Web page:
Clinical Kit 106 - Employment Contracts - Are you Legal or Not?
Options being discussed include;
- Wage/salary employee based
- Commission employee based
- Facilities & Services Agreement
First and foremost, This information although well intentioned is not legally definitive advice and is only provided in an educational manner. Once you have a feel for your situation, it would be then best to discuss with your employer and legal advisor if you feel your situation needs reviewing. Let us tackle the employee or contractor aspect first.
Contractor or Not?
The important issue(s) here is that the ATO basically considers you NOT a contractor unless proven otherwise. This is because generally most smaller physio/chiro/podiatry businesses provide the work facilities, take the business risk, provide the tools of the trade and dictate the hours of your employment. All these factors indicate the relationship is an employer/employee relationship. Having an ABN is not an immediate reason to be considered a contractor at all, as there are plenty of other reasons an individual will have an ABN. You need to get this right as it has important ramifications as to who is responsible for superannuation and tax payments.
To make this decision easier, the ATO has created an Employee or Contractor Online Tool that assists employers to determine if their workers are employees or contractors.There is more background information explaining the relationships here.
4/8/2016 Updated information and resources from the ATO can be found here.
So if you're not a contractor, should you be paid a wage, including basic entitlements like sick/career pay (10 days per year), holiday pay (20 days per year), public holidays (approximately 10 per year), holiday leave loading (17.5%) and superannuation (9.50%)? In this situation, it depends on whether you fall under the more common national employment standards (NES) or not. If you are working for a business that has a company structure (most employers have this as a method of personal asset protection) then you probably fall under the NES system. If not you likely fall under the less common state legislation. As this does vary from state to state and is less common, I will talk about the NES.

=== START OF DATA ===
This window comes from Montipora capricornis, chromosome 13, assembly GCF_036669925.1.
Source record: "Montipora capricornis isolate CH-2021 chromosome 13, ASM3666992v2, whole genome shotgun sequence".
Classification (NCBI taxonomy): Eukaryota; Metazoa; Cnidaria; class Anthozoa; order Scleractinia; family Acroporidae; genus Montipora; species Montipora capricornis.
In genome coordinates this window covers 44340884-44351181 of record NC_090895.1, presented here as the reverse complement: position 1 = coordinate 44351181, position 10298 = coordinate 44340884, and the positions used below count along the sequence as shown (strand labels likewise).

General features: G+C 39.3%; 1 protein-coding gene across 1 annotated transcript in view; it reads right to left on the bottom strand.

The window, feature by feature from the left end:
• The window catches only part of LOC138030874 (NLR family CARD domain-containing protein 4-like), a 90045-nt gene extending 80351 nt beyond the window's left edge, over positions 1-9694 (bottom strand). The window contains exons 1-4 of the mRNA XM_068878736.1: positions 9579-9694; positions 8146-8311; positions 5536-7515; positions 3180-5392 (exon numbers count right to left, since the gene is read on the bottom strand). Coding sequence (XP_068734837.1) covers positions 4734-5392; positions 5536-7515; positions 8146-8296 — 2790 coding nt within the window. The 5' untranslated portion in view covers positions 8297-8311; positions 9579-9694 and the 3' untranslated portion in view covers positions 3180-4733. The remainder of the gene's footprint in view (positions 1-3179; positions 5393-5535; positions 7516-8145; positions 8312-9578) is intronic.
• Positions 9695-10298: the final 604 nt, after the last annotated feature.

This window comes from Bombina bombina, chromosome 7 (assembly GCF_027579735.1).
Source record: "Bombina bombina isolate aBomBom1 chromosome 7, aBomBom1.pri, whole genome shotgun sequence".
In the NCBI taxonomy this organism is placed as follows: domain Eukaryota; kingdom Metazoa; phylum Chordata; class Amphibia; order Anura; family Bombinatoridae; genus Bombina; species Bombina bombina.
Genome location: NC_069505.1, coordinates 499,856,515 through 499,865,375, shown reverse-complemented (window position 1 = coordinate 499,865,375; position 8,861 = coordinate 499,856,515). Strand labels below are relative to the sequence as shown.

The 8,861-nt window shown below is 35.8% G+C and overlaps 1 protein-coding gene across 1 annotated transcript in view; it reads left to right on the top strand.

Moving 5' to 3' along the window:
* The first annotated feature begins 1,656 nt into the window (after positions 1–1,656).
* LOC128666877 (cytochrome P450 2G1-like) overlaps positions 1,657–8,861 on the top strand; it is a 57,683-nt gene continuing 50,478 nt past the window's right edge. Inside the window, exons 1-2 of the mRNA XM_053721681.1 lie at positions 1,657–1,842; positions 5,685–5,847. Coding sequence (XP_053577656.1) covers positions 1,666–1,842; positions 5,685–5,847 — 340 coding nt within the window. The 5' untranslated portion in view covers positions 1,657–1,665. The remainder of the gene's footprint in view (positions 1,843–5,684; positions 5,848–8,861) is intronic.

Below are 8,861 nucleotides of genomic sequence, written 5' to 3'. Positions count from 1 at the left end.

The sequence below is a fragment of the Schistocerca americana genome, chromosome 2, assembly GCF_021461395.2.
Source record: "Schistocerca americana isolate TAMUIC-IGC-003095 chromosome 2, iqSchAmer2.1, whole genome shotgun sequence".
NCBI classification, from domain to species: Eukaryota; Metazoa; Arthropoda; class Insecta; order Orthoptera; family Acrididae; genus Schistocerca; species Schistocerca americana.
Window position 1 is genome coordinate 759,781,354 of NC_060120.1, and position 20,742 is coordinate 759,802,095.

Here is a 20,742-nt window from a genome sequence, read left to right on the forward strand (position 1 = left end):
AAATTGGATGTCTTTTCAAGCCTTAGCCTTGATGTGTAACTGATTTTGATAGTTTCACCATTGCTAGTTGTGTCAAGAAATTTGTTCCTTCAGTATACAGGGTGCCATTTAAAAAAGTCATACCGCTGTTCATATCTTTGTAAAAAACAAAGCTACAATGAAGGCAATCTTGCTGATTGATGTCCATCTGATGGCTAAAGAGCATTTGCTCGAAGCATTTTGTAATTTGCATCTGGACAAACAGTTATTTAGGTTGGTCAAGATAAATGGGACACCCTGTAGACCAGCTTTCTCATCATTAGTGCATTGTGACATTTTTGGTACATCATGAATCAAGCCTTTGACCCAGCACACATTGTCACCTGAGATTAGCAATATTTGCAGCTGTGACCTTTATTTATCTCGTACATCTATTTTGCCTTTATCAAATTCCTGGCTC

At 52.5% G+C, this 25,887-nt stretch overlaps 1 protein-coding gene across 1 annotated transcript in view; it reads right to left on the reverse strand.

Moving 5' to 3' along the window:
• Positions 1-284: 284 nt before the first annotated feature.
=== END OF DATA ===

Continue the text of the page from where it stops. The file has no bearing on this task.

The NES are 10 minimum employment entitlements that have to be provided to all employees.
The national minimum wage and the NES make up the minimum entitlements for employees in Australia. An award, employment contract, enterprise agreement or other registered agreement can't provide for conditions that are less than the national minimum wage or the NES. The 10 minimum entitlements of the NES are:
- Maximum weekly hours
- Requests for flexible working arrangements
- Parental leave and related entitlements
- Annual leave
- Personal carers leave and compassionate leave
- Community service leave
- Long service leave
- Public holidays
- Notice of termination and redundancy pay
- Fair Work Information Statement
There are 122 awards covering the majority of employment situations. Our associated admin teams and us the health professionals fall under the Health Professionals and Support Services Award 2010 [MA000027]. Full details can be found here.
Now the key principal here is that employees are paid a salary, based upon an hourly rate. This is important, as the hourly rate is the key from which sick pay and holiday pay are calculated. If you are currently being paid on an incentive or commission base only basis, then there is no base hourly rate from which your sick and holiday pay entitlements can be paid. In talking with young employees, many are on commission only salaries. I agree that some form of incentive is important in the right situation. The good news is that it doesn't need to be difficult to provide and still stay within legal obligations.